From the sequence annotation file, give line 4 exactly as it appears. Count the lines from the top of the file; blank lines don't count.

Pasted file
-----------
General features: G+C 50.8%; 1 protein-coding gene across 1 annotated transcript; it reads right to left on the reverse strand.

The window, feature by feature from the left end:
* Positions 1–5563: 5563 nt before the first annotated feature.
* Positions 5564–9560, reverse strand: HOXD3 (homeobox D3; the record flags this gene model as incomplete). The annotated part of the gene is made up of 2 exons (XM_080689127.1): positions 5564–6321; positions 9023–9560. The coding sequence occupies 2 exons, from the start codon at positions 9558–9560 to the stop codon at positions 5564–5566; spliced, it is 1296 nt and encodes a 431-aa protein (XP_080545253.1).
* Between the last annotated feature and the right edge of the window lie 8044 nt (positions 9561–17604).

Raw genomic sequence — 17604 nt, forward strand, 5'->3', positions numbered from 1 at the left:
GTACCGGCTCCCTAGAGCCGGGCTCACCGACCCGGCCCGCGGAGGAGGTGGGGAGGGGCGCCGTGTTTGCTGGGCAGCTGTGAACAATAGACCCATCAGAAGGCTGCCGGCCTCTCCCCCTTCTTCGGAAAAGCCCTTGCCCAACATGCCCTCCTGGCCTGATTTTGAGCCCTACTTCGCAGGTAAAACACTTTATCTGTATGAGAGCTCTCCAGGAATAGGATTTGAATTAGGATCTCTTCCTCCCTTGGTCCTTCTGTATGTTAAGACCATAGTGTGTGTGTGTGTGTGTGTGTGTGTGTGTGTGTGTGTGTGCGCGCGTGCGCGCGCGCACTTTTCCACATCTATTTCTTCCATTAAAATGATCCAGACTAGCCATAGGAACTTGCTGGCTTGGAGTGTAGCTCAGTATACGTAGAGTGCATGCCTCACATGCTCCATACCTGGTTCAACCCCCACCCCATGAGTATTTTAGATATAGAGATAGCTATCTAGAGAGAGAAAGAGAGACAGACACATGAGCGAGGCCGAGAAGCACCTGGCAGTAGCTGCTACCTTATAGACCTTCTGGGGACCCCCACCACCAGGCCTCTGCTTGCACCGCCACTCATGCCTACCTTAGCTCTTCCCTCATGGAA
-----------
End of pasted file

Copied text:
* Positions 5564–9560, reverse strand: HOXD3 (homeobox D3; the record flags this gene model as incomplete). The annotated part of the gene is made up of 2 exons (XM_080689127.1): positions 5564–6321; positions 9023–9560. The coding sequence occupies 2 exons, from the start codon at positions 9558–9560 to the stop codon at positions 5564–5566; spliced, it is 1296 nt and encodes a 431-aa protein (XP_080545253.1).